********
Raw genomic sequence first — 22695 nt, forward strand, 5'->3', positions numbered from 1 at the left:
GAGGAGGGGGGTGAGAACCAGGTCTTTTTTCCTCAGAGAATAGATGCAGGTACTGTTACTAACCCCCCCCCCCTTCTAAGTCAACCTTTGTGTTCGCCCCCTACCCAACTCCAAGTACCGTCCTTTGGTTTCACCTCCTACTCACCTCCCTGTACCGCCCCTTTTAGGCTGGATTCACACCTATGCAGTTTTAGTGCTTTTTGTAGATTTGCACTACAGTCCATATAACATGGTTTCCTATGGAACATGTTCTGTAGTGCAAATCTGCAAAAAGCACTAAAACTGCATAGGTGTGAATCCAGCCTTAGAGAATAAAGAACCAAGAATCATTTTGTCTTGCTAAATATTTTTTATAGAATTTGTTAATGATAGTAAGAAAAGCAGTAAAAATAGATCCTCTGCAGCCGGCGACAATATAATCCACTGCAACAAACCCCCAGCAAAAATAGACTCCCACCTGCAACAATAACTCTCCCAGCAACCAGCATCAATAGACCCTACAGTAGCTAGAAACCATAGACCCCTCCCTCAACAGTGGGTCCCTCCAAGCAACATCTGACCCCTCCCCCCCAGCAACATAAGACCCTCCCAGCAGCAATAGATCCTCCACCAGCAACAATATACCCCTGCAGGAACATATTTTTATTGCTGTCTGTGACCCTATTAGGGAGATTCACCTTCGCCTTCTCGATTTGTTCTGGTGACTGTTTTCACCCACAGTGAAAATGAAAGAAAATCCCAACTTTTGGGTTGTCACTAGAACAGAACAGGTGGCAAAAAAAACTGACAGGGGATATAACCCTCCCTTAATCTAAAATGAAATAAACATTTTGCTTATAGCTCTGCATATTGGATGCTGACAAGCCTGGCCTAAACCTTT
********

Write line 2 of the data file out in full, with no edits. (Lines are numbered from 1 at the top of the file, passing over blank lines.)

GAGGAGGGGGGTGAGAACCAGGTCTTTTTTCCTCAGAGAATAGATGCAGGTACTGTTACTAACCCCCCCCCCCTTCTAAGTCAACCTTTGTGTTCGCCCCCTACCCAACTCCAAGTACCGTCCTTTGGTTTCACCTCCTACTCACCTCCCTGTACCGCCCCTTTTAGGCTGGATTCACACCTATGCAGTTTTAGTGCTTTTTGTAGATTTGCACTACAGTCCATATAACATGGTTTCCTATGGAACATGTTCTGTAGTGCAAATCTGCAAAAAGCACTAAAACTGCATAGGTGTGAATCCAGCCTTAGAGAATAAAGAACCAAGAATCATTTTGTCTTGCTAAATATTTTTTATAGAATTTGTTAATGATAGTAAGAAAAGCAGTAAAAATAGATCCTCTGCAGCCGGCGACAATATAATCCACTGCAACAAACCCCCAGCAAAAATAGACTCCCACCTGCAACAATAACTCTCCCAGCAACCAGCATCAATAGACCCTACAGTAGCTAGAAACCATAGACCCCTCCCTCAACAGTGGGTCCCTCCAAGCAACATCTGACCCCTCCCCCCCAGCAACATAAGACCCTCCCAGCAGCAATAGATCCTCCACCAGCAACAATATACCCCTGCAGGAACATATTTTTATTGCTGTCTGTGACCCTATTAGGGAGATTCACCTTCGCCTTCTCGATTTGTTCTGGTGACTGTTTTCACCCACAGTGAAAATGAAAGAAAATCCCAACTTTTGGGTTGTCACTAGAACAGAACAGGTGGCAAAAAAAACTGACAGGGGATATAACCCTCCCTTAATCTAAAATGAAATAAACATTTTGCTTATAGCTCTGCATATTGGATGCTGACAAGCCTGGCCTAAACCTTT